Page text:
from The American Heritage® Dictionary of the English Language, 4th Edition
- n. An enzyme occurring naturally in egg white, human tears, saliva, and other body fluids, capable of destroying the cell walls of certain bacteria and thereby acting as a mild antiseptic.
from Wiktionary, Creative Commons Attribution/Share-Alike License
- n. A bacteriolytic (or antibiotic) enzyme found in many animal secretions, and in egg white.
from WordNet 3.0 Copyright 2006 by Princeton University. All rights reserved.
- n. an enzyme found in saliva and sweat and tears that destroys the cell walls of certain bacteria
Interestingly, lysozyme is also found in tears, so in theory you could fine your Cabernets by weeping into them.
NMR spectroscopy of the protein lysozyme in their experimental new superconducting spectrometer, and published the first paper on that subject.
Presented with the medical term "lysozyme," he blurted out: "May I please have all the information on this word?"
Tears are salt, as are all body fluids, and also contain a protein called lysozyme, which has the ability to kill bacteria and thus lend tears a disinfecting quality.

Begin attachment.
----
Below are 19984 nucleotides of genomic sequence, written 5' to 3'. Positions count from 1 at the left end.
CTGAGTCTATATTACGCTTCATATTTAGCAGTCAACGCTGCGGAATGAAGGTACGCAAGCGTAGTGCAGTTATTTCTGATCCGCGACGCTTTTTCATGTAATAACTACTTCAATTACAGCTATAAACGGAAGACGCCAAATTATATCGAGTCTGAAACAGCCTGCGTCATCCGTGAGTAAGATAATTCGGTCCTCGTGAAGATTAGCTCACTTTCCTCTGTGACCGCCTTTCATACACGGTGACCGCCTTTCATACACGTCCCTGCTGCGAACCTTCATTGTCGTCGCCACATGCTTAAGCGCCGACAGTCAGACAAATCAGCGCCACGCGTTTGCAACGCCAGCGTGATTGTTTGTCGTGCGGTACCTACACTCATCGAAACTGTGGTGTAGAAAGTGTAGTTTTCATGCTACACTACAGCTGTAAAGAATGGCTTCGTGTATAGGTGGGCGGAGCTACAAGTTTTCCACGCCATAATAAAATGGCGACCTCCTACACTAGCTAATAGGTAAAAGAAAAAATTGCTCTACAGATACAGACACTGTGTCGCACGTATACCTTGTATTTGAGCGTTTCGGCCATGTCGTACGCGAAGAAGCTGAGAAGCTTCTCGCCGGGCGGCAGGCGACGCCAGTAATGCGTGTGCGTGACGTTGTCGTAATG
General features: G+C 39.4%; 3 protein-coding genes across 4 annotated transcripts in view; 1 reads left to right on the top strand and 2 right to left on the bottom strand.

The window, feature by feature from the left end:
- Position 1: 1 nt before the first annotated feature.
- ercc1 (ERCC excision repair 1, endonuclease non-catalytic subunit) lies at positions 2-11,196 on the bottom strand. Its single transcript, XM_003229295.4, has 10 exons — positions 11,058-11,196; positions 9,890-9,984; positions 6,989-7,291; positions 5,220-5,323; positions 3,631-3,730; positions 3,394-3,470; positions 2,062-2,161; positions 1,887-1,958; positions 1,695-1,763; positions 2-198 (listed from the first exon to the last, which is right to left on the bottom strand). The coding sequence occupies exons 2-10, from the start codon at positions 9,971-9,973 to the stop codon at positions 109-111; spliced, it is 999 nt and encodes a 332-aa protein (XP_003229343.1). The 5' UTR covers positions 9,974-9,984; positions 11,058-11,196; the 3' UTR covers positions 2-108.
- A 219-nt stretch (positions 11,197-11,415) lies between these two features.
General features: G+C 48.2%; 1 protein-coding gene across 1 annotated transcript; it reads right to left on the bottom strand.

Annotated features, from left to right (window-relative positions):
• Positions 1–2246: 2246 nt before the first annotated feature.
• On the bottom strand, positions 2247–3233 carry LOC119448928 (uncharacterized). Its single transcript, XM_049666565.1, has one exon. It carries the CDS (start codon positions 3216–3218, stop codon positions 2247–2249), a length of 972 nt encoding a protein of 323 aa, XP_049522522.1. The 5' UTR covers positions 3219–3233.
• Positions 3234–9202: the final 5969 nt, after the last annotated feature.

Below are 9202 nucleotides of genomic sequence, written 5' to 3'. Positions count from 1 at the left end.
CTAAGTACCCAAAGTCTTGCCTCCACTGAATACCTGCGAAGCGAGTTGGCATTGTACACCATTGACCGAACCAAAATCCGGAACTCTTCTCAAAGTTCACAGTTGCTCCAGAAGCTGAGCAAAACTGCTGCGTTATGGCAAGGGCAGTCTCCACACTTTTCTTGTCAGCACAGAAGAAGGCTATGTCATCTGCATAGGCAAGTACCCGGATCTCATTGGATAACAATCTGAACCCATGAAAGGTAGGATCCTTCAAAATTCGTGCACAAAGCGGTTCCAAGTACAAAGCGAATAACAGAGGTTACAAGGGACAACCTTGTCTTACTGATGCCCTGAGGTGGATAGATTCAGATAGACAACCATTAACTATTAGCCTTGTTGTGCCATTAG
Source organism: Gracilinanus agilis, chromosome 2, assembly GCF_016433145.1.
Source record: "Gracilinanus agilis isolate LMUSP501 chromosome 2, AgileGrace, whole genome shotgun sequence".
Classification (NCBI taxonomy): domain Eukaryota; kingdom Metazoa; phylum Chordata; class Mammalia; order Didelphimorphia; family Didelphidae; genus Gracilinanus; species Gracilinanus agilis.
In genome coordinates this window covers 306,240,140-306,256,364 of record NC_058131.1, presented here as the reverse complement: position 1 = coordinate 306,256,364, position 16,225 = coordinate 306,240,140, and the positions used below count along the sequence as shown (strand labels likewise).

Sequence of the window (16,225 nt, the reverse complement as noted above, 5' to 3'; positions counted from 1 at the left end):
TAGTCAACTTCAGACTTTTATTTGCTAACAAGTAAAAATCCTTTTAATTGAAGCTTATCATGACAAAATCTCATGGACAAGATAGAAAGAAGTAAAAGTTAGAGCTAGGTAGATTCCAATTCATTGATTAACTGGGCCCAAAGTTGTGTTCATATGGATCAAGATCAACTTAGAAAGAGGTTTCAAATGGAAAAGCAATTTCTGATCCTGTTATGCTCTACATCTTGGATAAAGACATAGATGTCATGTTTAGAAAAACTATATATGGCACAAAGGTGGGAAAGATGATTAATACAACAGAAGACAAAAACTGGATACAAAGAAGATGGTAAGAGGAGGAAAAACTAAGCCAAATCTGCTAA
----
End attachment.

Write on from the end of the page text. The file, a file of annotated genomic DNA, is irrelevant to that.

The speller with the most commanding stage presence continued to be Surjo Bandyopadhyay of Lusby, Md., who heard the medical word "lysozyme" and blurted out: "May I please have all the information on this word?"
These contain a chemical called "lysozyme" which functions as an anti-bacterial and protects our eyes from infection.
Fig. 3A and B) revealed that MstnPP soluble aggregates exhibit a morphology and size similar to that documented for amyloid protofibrils from a number of other proteins such as lysozyme Characterisation of MstnPP soluble aggregates by negative-stain transmission electron microscopy (TEM) and ThT binding.
Mr. INGRAHAM: And lysozyme has the honor of being discovered by Sir Alexander Fleming, who also discovered penicillin.
Mr. INGRAHAM: The lysozyme kills bacteria by breaking down their cell wall.
It consists of adding two human proteins, lactoferrin and lysozyme, which are produced inexpensively in genetically modified (GM) rice plants, to rice-based oral rehydration solution.
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